Lobsang Yangtso had been to UN climate conferences and other water conferences before. But last week’s panel on water security in the Himalayas was different in one key way: the participants were willing to discuss Tibet.
“In the other conferences that I have participated in earlier, when we talked about water security in the Himalayas, none of these countries or the speakers dared to speak what is happening in the upstream of all the Himalayan regions” in Tibet, said Lobsang, a senior researcher at the International Tibet Network. “So I’m really glad right now that we are discussing this,” she added.
The panel, “Addressing Water Security Challenges in the Himalayan Region,” took place Aug. 24 at the World Water Week Conference in Stockholm.
The US State Department convened the panel in partnership with the International Water Management Institute.
In addition to Lobsang, the panel featured fellow Tibetan exile Tsechu Dolma, founder of the Mountain Resiliency Project, as well as Manohara Khadka, the water management institute’s Nepal country representative.
US and Indian officials also gave remarks during the discussion.
“A central theme of World Water Week was the necessity of using water for peace. In Tibet, the People’s Republic of China is miles away from this goal,” said Franz Matzner, government relations director of the International Campaign for Tibet, which cosponsored the event. “Cooperation is not abstract, it’s a choice. All around the globe countries are working together to better manage growing water scarcity and the natural disasters that climate change is already making dangerously commonplace. It is time for China to join in choosing peace over its agenda of authoritarian control.”
Himalayan water security
The Himalayan region is home to one-fifth of the world’s freshwater supply. Glacial runoff forms rivers in almost every country across South and Southeast Asia, with an estimated 1.8 billion people dependent on this water’s healthy, unimpeded flow.
The integrity of Tibet’s ecology is critical to the Tibetan people’s way of life and directly contributes to the stability and economic wellbeing of downstream countries in South and Southeast Asia.
However, large-scale water diversion projects and hydropower development are having dramatic downstream consequences, including lack of access to freshwater, economic disruption and negative impacts on downstream ecosystems.
US and India
The panel in Stockholm began with remarks from US Under Secretary of State Uzra Zeya, who delivered an introduction by video.
Zeya, who also serves as the US Special Coordinator for Tibetan Issues, warned that the Chinese government—which has illegally occupied Tibet for over 60 years—has dramatically increased large-scale water diversion projects and hydropower development across the Tibetan Plateau in recent years.
“These policies have been designed and implemented without input from the 6 million Tibetans in China, leading to the displacement of traditional Tibetan communities,” she said. “These projects have also had negative implications for the water security of downstream nations.”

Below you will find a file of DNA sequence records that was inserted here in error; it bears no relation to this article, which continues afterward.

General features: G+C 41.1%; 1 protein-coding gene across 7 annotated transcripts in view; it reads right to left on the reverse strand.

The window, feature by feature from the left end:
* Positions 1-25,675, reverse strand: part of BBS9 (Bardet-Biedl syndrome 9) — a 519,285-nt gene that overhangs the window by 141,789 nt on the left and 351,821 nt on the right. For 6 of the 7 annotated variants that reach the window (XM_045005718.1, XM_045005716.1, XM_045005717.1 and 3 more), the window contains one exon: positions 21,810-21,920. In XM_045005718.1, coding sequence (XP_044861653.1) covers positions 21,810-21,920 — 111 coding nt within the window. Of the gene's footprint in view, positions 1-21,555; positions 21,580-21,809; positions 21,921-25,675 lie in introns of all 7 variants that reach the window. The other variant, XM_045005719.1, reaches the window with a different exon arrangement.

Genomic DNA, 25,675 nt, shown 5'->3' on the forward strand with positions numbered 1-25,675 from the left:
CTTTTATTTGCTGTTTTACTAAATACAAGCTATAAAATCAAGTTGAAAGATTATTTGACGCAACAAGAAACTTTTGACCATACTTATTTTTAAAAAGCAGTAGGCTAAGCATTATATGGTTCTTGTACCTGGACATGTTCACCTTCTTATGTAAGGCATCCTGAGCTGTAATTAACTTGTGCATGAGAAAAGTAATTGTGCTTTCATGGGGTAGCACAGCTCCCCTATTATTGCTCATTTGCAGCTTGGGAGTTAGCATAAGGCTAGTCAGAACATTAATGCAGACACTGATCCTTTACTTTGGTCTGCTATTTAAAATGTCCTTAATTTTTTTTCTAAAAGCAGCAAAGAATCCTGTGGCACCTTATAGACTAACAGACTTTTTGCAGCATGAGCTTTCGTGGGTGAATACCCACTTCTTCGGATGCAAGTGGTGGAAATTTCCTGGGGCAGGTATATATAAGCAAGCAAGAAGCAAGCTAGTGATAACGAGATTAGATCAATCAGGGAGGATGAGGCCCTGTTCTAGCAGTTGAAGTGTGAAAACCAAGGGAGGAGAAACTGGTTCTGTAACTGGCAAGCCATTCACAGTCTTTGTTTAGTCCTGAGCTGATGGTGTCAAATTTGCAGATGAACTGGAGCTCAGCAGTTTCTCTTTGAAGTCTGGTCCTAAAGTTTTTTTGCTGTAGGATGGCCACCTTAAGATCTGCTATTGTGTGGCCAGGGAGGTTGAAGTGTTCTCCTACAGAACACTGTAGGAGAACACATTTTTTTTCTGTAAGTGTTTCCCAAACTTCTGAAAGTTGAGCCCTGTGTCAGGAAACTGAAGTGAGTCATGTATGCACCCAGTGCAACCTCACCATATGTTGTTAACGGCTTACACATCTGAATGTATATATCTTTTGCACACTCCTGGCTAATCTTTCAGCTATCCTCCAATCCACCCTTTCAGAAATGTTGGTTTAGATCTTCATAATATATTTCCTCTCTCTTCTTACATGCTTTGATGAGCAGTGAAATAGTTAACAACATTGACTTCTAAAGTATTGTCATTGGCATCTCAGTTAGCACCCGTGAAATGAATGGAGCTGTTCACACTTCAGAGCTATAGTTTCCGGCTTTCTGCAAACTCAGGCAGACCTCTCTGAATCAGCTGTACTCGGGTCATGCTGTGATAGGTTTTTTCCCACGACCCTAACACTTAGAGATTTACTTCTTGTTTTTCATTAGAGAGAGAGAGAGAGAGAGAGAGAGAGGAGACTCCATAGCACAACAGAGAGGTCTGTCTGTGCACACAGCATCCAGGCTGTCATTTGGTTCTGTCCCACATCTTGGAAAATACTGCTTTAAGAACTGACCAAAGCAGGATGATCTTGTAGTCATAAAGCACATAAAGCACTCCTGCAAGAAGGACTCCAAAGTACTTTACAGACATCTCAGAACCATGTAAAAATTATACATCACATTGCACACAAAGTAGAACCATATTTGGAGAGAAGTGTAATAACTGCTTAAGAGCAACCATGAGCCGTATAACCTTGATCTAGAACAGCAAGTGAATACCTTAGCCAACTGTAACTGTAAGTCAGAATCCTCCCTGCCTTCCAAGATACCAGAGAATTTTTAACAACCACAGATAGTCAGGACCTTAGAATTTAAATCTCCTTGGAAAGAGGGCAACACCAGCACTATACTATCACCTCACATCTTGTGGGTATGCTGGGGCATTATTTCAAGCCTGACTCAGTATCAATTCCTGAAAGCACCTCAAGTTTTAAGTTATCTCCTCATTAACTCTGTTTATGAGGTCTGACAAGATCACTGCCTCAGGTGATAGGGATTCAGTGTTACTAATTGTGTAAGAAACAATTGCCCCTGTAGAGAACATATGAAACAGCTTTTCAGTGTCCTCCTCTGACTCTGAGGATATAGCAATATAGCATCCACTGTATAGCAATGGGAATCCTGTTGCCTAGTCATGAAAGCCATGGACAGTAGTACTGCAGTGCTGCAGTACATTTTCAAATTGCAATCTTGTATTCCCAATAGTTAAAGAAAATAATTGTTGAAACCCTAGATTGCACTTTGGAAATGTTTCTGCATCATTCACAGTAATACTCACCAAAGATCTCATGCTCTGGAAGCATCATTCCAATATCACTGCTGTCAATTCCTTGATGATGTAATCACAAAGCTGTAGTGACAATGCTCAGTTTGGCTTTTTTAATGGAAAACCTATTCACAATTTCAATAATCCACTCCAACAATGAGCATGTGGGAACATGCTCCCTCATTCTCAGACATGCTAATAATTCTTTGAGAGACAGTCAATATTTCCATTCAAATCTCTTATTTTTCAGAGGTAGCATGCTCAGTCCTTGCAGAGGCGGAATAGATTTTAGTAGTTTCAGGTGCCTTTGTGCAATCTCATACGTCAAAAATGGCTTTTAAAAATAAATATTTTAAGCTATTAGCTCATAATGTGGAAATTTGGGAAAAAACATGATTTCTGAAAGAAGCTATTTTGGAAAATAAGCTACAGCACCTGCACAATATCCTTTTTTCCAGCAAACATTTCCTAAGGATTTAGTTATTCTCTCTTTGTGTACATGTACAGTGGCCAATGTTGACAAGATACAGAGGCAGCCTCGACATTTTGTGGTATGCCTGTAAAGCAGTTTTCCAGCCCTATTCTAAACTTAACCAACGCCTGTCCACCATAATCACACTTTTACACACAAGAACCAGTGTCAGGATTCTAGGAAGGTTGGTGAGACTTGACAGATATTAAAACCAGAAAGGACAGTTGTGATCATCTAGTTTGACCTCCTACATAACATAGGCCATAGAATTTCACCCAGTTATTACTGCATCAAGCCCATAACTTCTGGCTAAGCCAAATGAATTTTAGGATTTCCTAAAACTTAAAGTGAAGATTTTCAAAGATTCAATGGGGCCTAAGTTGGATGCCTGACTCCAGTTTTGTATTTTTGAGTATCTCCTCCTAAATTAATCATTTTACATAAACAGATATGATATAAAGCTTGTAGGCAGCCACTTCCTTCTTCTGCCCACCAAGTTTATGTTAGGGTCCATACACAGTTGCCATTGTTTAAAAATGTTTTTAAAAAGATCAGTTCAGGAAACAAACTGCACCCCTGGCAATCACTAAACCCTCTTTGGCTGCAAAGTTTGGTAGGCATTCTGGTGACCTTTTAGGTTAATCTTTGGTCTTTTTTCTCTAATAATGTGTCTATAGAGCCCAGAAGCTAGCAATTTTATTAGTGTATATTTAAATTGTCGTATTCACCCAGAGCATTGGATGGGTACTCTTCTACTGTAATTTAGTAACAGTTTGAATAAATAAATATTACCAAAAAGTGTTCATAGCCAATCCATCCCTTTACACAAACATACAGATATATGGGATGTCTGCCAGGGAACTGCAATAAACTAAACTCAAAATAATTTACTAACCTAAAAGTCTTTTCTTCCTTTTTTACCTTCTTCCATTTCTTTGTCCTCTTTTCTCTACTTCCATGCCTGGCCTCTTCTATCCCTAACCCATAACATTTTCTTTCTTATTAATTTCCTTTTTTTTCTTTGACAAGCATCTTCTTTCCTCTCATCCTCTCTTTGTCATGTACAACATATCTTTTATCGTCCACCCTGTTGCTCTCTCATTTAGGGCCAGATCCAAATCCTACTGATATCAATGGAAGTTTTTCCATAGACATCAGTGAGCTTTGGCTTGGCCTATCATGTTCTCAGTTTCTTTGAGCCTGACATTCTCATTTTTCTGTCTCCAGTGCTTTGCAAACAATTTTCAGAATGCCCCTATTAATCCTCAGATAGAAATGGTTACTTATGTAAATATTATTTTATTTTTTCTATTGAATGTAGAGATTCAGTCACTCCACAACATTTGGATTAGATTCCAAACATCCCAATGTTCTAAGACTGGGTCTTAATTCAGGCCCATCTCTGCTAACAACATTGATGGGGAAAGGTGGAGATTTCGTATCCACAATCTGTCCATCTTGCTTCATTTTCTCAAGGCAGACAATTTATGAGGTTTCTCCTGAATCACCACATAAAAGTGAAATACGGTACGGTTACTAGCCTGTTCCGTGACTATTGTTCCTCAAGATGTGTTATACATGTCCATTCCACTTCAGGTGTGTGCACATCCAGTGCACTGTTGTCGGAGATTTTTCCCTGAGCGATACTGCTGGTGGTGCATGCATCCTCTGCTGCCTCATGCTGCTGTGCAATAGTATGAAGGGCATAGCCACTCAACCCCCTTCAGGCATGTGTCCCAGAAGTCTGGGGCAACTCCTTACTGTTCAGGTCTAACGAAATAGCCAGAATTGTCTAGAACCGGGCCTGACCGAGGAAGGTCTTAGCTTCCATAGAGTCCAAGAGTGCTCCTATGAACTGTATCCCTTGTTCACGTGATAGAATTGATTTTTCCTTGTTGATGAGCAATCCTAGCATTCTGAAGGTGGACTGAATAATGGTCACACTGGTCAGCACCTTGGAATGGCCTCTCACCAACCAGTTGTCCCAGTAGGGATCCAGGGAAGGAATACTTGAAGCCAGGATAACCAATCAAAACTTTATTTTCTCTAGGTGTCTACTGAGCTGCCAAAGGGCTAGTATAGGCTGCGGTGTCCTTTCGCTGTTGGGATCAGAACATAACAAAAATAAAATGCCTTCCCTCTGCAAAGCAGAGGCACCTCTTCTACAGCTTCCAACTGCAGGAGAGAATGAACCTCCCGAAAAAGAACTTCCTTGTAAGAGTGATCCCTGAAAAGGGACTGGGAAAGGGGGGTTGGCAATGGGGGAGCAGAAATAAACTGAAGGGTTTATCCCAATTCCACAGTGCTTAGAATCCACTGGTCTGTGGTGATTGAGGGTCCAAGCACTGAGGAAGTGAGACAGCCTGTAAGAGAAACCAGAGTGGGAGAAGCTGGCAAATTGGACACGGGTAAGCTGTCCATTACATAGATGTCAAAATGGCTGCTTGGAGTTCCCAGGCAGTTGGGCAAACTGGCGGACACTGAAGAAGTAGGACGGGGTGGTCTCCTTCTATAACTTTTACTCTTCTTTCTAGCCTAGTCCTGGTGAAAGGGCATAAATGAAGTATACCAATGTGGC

Rebecca Peters, a water policy advisor to the State Department, addressed the panel next. She said the rapid development of large-scale infrastructure in Tibet has compounded the effects of climate change and growing demands for water.
“As an example,” she said, “proposed diversions of billions of cubic meters of water from the [Tibetan] Plateau further into China with little to no consultation risks further undermining water security in the region.”
Peters said the US is committed to supporting a collaborative approach in the Himalayas, noting that the Tibetan Policy and Support Act of 2020 “calls for increased collaboration, transparency and information sharing between the People’s Republic of China, Himalayan and other downstream nations, as well as the Tibetan community.”
The panel also featured remarks by Asok Kumar, the director general of the National Mission for Clean Ganga, Ministry of Jal Shakti, government of India.
Kumar’s remarks touched on the significance of the Himalayan water supply to downstream countries. He noted that the Ganga or Ganges river, which provides a basin for about 40% of India’s population, originates in the Himalayas.
“Hence we are also very much concerned about the environmental set up in the Himalayan regions,” Kumar said.
During the panel, the three panelists spoke about the challenges of environmental sustainability and climate change on the “Third Pole,” as the Himalayan region is known.
Tsechu of the Mountain Resiliency Project said the Chinese government has been using water in the region in an adversarial way.
“With water as a transboundary issue, cooperation, collaboration, that’s the only way you can ensure a sustainable future for all,” she said. “But when you’re using it as a tool of assertion of dominance and power and control, then you’re going to create a lot of adverse relationships with downstream communities.
Lobsang of the International Tibet Network pointed out that UN experts criticized the Chinese government this month for sentencing nine Tibetan environmental defenders to up to 11 years in prison.
“With the case of Tibet,” she said, “when you raise concerns or raise issues against the government policy, you end up in jail.”
Lobsang added that more panels like this one are needed.
“I feel that we need more platforms to have an open and clear discussion among ourselves,” she said, “so that we can put pressure on the Chinese government and make them accountable for what is happening in the environment, not only in the Himalayas but to other countries as well.”
A white paper from the panel is expected.